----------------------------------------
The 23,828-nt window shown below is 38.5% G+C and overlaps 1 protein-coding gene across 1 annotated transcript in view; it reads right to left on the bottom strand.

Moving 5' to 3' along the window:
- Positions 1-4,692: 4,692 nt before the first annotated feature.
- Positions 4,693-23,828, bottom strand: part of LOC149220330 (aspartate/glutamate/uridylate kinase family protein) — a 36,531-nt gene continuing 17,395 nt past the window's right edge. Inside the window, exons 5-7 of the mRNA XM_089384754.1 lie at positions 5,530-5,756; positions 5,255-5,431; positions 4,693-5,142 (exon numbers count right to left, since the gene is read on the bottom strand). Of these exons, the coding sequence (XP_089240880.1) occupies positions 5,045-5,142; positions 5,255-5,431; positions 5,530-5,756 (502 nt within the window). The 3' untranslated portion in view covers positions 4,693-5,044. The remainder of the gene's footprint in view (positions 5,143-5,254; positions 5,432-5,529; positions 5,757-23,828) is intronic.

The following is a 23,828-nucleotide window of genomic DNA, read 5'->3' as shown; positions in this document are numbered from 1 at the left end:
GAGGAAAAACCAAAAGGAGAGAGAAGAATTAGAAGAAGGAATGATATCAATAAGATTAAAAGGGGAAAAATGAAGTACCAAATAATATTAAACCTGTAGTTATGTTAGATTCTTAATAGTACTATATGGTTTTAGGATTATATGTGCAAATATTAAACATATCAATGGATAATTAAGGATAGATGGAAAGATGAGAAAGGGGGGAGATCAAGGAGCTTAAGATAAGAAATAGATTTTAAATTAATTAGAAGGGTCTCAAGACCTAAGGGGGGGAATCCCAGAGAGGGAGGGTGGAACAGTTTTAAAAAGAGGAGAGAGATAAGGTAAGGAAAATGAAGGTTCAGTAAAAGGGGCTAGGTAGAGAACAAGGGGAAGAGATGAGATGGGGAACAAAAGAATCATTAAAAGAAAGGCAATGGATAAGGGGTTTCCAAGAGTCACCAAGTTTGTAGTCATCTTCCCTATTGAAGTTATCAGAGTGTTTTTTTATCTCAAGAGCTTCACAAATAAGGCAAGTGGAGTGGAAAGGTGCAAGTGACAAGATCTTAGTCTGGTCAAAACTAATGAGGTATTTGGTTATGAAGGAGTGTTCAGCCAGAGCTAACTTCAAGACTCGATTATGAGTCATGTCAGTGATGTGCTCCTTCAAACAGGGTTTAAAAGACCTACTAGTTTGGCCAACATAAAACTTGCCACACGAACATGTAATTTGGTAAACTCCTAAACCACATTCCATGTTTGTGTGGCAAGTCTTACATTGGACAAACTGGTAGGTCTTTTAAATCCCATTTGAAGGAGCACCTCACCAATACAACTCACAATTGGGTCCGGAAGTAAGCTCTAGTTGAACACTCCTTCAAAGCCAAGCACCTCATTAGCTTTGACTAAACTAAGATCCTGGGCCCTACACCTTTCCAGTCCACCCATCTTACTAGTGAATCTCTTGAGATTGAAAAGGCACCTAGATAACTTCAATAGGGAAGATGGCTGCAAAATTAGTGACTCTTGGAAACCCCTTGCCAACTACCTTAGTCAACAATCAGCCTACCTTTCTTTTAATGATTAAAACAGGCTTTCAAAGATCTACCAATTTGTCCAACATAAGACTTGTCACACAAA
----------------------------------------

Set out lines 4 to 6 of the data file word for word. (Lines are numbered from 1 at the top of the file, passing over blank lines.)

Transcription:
- Positions 4,693-23,828, bottom strand: part of LOC149220330 (aspartate/glutamate/uridylate kinase family protein) — a 36,531-nt gene continuing 17,395 nt past the window's right edge. Inside the window, exons 5-7 of the mRNA XM_089384754.1 lie at positions 5,530-5,756; positions 5,255-5,431; positions 4,693-5,142 (exon numbers count right to left, since the gene is read on the bottom strand). Of these exons, the coding sequence (XP_089240880.1) occupies positions 5,045-5,142; positions 5,255-5,431; positions 5,530-5,756 (502 nt within the window). The 3' untranslated portion in view covers positions 4,693-5,044. The remainder of the gene's footprint in view (positions 5,143-5,254; positions 5,432-5,529; positions 5,757-23,828) is intronic.

The following is a 23,828-nucleotide window of genomic DNA, read 5'->3' as shown; positions in this document are numbered from 1 at the left end:
GAGGAAAAACCAAAAGGAGAGAGAAGAATTAGAAGAAGGAATGATATCAATAAGATTAAAAGGGGAAAAATGAAGTACCAAATAATATTAAACCTGTAGTTATGTTAGATTCTTAATAGTACTATATGGTTTTAGGATTATATGTGCAAATATTAAACATATCAATGGATAATTAAGGATAGATGGAAAGATGAGAAAGGGGGGAGATCAAGGAGCTTAAGATAAGAAATAGATTTTAAATTAATTAGAAGGGTCTCAAGACCTAAGGGGGGGAATCCCAGAGAGGGAGGGTGGAACAGTTTTAAAAAGAGGAGAGAGATAAGGTAAGGAAAATGAAGGTTCAGTAAAAGGGGCTAGGTAGAGAACAAGGGGAAGAGATGAGATGGGGAACAAAAGAATCATTAAAAGAAAGGCAATGGATAAGGGGTTTCCAAGAGTCACCAAGTTTGTAGTCATCTTCCCTATTGAAGTTATCAGAGTGTTTTTTTATCTCAAGAGCTTCACAAATAAGGCAAGTGGAGTGGAAAGGTGCAAGTGACAAGATCTTAGTCTGGTCAAAACTAATGAGGTATTTGGTTATGAAGGAGTGTTCAGCCAGAGCTAACTTCAAGACTCGATTATGAGTCATGTCAGTGATGTGCTCCTTCAAACAGGGTTTAAAAGACCTACTAGTTTGGCCAACATAAAACTTGCCACACGAACATGTAATTTGGTAAACTCCTAAACCACATTCCATGTTTGTGTGGCAAGTCTTACATTGGACAAACTGGTAGGTCTTTTAAATCCCATTTGAAGGAGCACCTCACCAATACAACTCACAATTGGGTCCGGAAGTAAGCTCTAGTTGAACACTCCTTCAAAGCCAAGCACCTCATTAGCTTTGACTAAACTAAGATCCTGGGCCCTACACCTTTCCAGTCCACCCATCTTACTAGTGAATCTCTTGAGATTGAAAAGGCACCTAGATAACTTCAATAGGGAAGATGGCTGCAAAATTAGTGACTCTTGGAAACCCCTTGCCAACTACCTTAGTCAACAATCAGCCTACCTTTCTTTTAATGATTAAAACAGGCTTTCAAAGATCTACCAATTTGTCCAACATAAGACTTGTCACACAAA